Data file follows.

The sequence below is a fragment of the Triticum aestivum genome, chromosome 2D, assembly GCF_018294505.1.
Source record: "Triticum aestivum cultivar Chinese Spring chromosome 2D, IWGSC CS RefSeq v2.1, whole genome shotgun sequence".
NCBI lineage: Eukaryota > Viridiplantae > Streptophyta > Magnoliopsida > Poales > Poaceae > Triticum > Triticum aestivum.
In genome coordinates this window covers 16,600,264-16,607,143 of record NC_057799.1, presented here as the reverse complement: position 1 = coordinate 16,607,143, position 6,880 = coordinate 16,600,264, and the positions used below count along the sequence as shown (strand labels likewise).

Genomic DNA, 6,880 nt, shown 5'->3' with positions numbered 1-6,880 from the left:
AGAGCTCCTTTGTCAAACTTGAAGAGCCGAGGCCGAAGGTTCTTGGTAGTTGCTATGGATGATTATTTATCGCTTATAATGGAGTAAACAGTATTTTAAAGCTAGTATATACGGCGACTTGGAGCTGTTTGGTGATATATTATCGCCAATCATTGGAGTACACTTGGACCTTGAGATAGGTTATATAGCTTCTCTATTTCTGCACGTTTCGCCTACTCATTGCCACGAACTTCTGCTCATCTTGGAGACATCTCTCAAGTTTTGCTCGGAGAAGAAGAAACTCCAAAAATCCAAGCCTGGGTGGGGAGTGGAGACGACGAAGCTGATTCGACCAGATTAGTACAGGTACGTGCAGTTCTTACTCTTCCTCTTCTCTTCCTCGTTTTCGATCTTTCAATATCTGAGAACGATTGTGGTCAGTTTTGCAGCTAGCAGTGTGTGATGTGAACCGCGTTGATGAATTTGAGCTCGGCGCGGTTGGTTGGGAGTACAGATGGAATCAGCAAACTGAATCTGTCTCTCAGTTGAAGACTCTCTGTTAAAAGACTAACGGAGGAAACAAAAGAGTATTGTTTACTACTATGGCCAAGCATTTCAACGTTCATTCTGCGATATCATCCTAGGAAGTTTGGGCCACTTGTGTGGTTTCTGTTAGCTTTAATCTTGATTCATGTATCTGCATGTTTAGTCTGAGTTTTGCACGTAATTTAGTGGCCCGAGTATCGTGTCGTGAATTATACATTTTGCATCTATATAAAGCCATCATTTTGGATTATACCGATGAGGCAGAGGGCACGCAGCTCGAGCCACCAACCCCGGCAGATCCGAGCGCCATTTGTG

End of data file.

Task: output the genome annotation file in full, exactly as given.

The sequence below is a fragment of the Triticum aestivum genome, chromosome 2D, assembly GCF_018294505.1.
Source record: "Triticum aestivum cultivar Chinese Spring chromosome 2D, IWGSC CS RefSeq v2.1, whole genome shotgun sequence".
NCBI lineage: Eukaryota > Viridiplantae > Streptophyta > Magnoliopsida > Poales > Poaceae > Triticum > Triticum aestivum.
In genome coordinates this window covers 16,600,264-16,607,143 of record NC_057799.1, presented here as the reverse complement: position 1 = coordinate 16,607,143, position 6,880 = coordinate 16,600,264, and the positions used below count along the sequence as shown (strand labels likewise).

Genomic DNA, 6,880 nt, shown 5'->3' with positions numbered 1-6,880 from the left:
AGAGCTCCTTTGTCAAACTTGAAGAGCCGAGGCCGAAGGTTCTTGGTAGTTGCTATGGATGATTATTTATCGCTTATAATGGAGTAAACAGTATTTTAAAGCTAGTATATACGGCGACTTGGAGCTGTTTGGTGATATATTATCGCCAATCATTGGAGTACACTTGGACCTTGAGATAGGTTATATAGCTTCTCTATTTCTGCACGTTTCGCCTACTCATTGCCACGAACTTCTGCTCATCTTGGAGACATCTCTCAAGTTTTGCTCGGAGAAGAAGAAACTCCAAAAATCCAAGCCTGGGTGGGGAGTGGAGACGACGAAGCTGATTCGACCAGATTAGTACAGGTACGTGCAGTTCTTACTCTTCCTCTTCTCTTCCTCGTTTTCGATCTTTCAATATCTGAGAACGATTGTGGTCAGTTTTGCAGCTAGCAGTGTGTGATGTGAACCGCGTTGATGAATTTGAGCTCGGCGCGGTTGGTTGGGAGTACAGATGGAATCAGCAAACTGAATCTGTCTCTCAGTTGAAGACTCTCTGTTAAAAGACTAACGGAGGAAACAAAAGAGTATTGTTTACTACTATGGCCAAGCATTTCAACGTTCATTCTGCGATATCATCCTAGGAAGTTTGGGCCACTTGTGTGGTTTCTGTTAGCTTTAATCTTGATTCATGTATCTGCATGTTTAGTCTGAGTTTTGCACGTAATTTAGTGGCCCGAGTATCGTGTCGTGAATTATACATTTTGCATCTATATAAAGCCATCATTTTGGATTATACCGATGAGGCAGAGGGCACGCAGCTCGAGCCACCAACCCCGGCAGATCCGAGCGCCATTTGTG